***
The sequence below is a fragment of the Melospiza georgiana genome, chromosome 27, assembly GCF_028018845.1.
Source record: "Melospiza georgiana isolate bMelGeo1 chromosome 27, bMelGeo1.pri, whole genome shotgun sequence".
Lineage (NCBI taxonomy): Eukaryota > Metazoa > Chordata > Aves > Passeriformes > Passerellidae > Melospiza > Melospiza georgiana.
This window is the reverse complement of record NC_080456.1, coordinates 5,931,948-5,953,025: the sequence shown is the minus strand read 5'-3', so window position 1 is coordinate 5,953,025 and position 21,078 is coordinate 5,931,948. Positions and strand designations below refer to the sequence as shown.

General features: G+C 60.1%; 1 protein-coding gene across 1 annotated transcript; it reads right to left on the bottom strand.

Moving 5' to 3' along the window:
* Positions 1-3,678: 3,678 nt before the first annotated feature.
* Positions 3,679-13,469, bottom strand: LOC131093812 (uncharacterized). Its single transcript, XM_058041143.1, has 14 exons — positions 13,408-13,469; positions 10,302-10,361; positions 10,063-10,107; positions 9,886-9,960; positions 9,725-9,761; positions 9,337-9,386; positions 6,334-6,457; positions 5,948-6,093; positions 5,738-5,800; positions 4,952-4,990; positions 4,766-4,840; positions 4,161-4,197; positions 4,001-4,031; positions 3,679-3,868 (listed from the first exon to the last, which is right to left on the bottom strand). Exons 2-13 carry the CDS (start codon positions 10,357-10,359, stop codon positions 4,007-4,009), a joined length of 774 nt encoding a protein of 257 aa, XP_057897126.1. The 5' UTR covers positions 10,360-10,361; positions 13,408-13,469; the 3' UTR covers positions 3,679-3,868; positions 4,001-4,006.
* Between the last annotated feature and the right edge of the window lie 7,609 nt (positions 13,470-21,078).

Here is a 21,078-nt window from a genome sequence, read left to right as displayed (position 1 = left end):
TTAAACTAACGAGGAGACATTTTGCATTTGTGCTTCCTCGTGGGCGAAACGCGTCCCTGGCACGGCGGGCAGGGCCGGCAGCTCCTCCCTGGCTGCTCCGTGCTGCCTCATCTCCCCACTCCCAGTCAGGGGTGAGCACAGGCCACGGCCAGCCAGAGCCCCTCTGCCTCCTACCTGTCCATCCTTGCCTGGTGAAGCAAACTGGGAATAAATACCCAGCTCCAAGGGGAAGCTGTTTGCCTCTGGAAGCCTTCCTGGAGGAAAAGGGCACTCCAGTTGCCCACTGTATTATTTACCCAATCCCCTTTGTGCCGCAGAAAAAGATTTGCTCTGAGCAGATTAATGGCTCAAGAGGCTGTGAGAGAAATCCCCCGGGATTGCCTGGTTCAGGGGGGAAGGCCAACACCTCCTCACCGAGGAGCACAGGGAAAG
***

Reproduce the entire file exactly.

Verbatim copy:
The sequence below is a fragment of the Melospiza georgiana genome, chromosome 27, assembly GCF_028018845.1.
Source record: "Melospiza georgiana isolate bMelGeo1 chromosome 27, bMelGeo1.pri, whole genome shotgun sequence".
Lineage (NCBI taxonomy): Eukaryota > Metazoa > Chordata > Aves > Passeriformes > Passerellidae > Melospiza > Melospiza georgiana.
This window is the reverse complement of record NC_080456.1, coordinates 5,931,948-5,953,025: the sequence shown is the minus strand read 5'-3', so window position 1 is coordinate 5,953,025 and position 21,078 is coordinate 5,931,948. Positions and strand designations below refer to the sequence as shown.

General features: G+C 60.1%; 1 protein-coding gene across 1 annotated transcript; it reads right to left on the bottom strand.

Moving 5' to 3' along the window:
* Positions 1-3,678: 3,678 nt before the first annotated feature.
* Positions 3,679-13,469, bottom strand: LOC131093812 (uncharacterized). Its single transcript, XM_058041143.1, has 14 exons — positions 13,408-13,469; positions 10,302-10,361; positions 10,063-10,107; positions 9,886-9,960; positions 9,725-9,761; positions 9,337-9,386; positions 6,334-6,457; positions 5,948-6,093; positions 5,738-5,800; positions 4,952-4,990; positions 4,766-4,840; positions 4,161-4,197; positions 4,001-4,031; positions 3,679-3,868 (listed from the first exon to the last, which is right to left on the bottom strand). Exons 2-13 carry the CDS (start codon positions 10,357-10,359, stop codon positions 4,007-4,009), a joined length of 774 nt encoding a protein of 257 aa, XP_057897126.1. The 5' UTR covers positions 10,360-10,361; positions 13,408-13,469; the 3' UTR covers positions 3,679-3,868; positions 4,001-4,006.
* Between the last annotated feature and the right edge of the window lie 7,609 nt (positions 13,470-21,078).

Here is a 21,078-nt window from a genome sequence, read left to right as displayed (position 1 = left end):
TTAAACTAACGAGGAGACATTTTGCATTTGTGCTTCCTCGTGGGCGAAACGCGTCCCTGGCACGGCGGGCAGGGCCGGCAGCTCCTCCCTGGCTGCTCCGTGCTGCCTCATCTCCCCACTCCCAGTCAGGGGTGAGCACAGGCCACGGCCAGCCAGAGCCCCTCTGCCTCCTACCTGTCCATCCTTGCCTGGTGAAGCAAACTGGGAATAAATACCCAGCTCCAAGGGGAAGCTGTTTGCCTCTGGAAGCCTTCCTGGAGGAAAAGGGCACTCCAGTTGCCCACTGTATTATTTACCCAATCCCCTTTGTGCCGCAGAAAAAGATTTGCTCTGAGCAGATTAATGGCTCAAGAGGCTGTGAGAGAAATCCCCCGGGATTGCCTGGTTCAGGGGGGAAGGCCAACACCTCCTCACCGAGGAGCACAGGGAAAG